The Momo Challenge

Ben+Ogles+%2811%29+stumbles+upon+%22Momo%22+while+browsing+YouTube.
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The Momo Challenge

Ben Ogles (11) stumbles upon

Ben Ogles (11) stumbles upon "Momo" while browsing YouTube.

Ben Ogles (11) stumbles upon "Momo" while browsing YouTube.

Ben Ogles (11) stumbles upon "Momo" while browsing YouTube.

River Herron, Staff Reporter

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The history of internet phenomenons encouraging and even leading to murder and suicides is more vast than one would think. “Slender Man,” released in 2012, is a creepy game in which the player must avoid a fictional horror character in order to make it out of the foggy woods. The game eventually influenced a stabbing in 2014 of a twelve-year-old girl in the hands of two of her classmates. The victim was subjected to nineteen stab wounds before being left in the woods alone. When questioned about the incident, the two told authorities they believed the only way to prevent Slender Man from harming their parents was to take the life of someone and prove their loyalty to him. The Russian born game, “Blue Whale,” hit the internet in 2016 and originated in a chat room online. The game gives players a 50 day agenda and a task for each day, these would consist of innocent things in the beginning like watching a scary movie in the middle of the night and then slowly flowed into acts of self harm. The games last command was for the player to take their own life, which led to 130 teen deaths that are rumored to be related to the game.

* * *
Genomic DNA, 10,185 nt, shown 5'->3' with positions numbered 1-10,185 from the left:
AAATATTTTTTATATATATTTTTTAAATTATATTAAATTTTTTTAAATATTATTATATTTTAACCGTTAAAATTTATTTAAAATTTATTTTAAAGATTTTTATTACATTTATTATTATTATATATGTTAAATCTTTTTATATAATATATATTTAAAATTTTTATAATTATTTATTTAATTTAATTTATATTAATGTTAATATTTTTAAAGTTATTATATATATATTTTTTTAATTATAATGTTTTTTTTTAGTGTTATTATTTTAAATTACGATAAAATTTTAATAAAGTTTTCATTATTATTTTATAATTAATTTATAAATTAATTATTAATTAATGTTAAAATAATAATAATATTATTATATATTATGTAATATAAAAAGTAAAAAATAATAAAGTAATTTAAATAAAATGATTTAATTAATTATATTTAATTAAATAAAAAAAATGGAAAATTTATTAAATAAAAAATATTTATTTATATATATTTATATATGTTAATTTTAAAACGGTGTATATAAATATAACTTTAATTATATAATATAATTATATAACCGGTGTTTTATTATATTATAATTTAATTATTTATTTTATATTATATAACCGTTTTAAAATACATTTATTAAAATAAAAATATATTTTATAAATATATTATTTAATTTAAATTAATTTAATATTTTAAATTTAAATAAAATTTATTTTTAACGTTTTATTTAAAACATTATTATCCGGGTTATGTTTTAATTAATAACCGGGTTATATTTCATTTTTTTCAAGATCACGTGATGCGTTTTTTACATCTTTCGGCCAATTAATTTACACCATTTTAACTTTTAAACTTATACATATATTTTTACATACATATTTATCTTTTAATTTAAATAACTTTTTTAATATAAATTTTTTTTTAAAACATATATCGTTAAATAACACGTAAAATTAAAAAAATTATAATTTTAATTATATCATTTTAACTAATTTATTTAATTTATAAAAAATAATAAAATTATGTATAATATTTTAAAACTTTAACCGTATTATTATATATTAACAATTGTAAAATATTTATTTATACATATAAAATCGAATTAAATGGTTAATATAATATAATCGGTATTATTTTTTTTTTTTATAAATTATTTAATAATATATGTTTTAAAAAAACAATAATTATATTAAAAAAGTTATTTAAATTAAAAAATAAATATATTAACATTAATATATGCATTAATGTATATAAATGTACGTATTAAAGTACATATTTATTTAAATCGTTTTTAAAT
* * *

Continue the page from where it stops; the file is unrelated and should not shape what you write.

Nowadays life-endangering internet trends have died down. There’s a lot of controversy around fan-made YouTube videos directed at children. They’ve been described as creepy and weird through the lens of an adults eyes. It’s the way the characters are depicted, and the story lines of each video. Some even claim to be educational, but there is an absence of a focal point or underlying plot, there’s just no point. “Things are only creepy to us if we have a clear set of expectations about how they ought to be,” says Frank McAndrew, a psychology professor at Knox College. Kids can’t realize the warped reality that they’ve been subjected to because that’s all they’ve ever known. It’s a state of quandary that parents have been put in, because despite the videos making it through the strainer of YouTube Kids guidelines, there’s still something remotely disturbing about them.

While the sinister vibes begin to rise in YouTubes Kids videos, yet another life-threatening trend has begun to rise. The “Momo Challenge” is sweeping the internet and parents are terrified. A single image of a creepy figure is being used to scare kids across social media platforms. The image has been found interrupting children’s YouTube videos in the middle of Minecraft reenactments and Paw Patrol animations, threatening to appear in the middle of the night if the user fails to respond. YouTube says they have seen no evidence of the epidemic, but when it arises it will be removed. Facebook’s Whatsapp, a messaging social media has also been infected. Random users from all over the app message users, preferably kids, and asks them to complete tasks, almost like the Blue Whale Challenge. The anonymous user demands victims to commit acts of stabbing and tells them to find their parents pills and consume as many as they can, afterwards “Momo” makes them send a picture of evidence of the actions or else they’ll receive a message threatening to hurt them. “It’s messed up, I can’t imagine these things happening to me at the age in which it’s happening to these kids” Junior Caleb Childers says, who has a younger sister of his own that he fears for.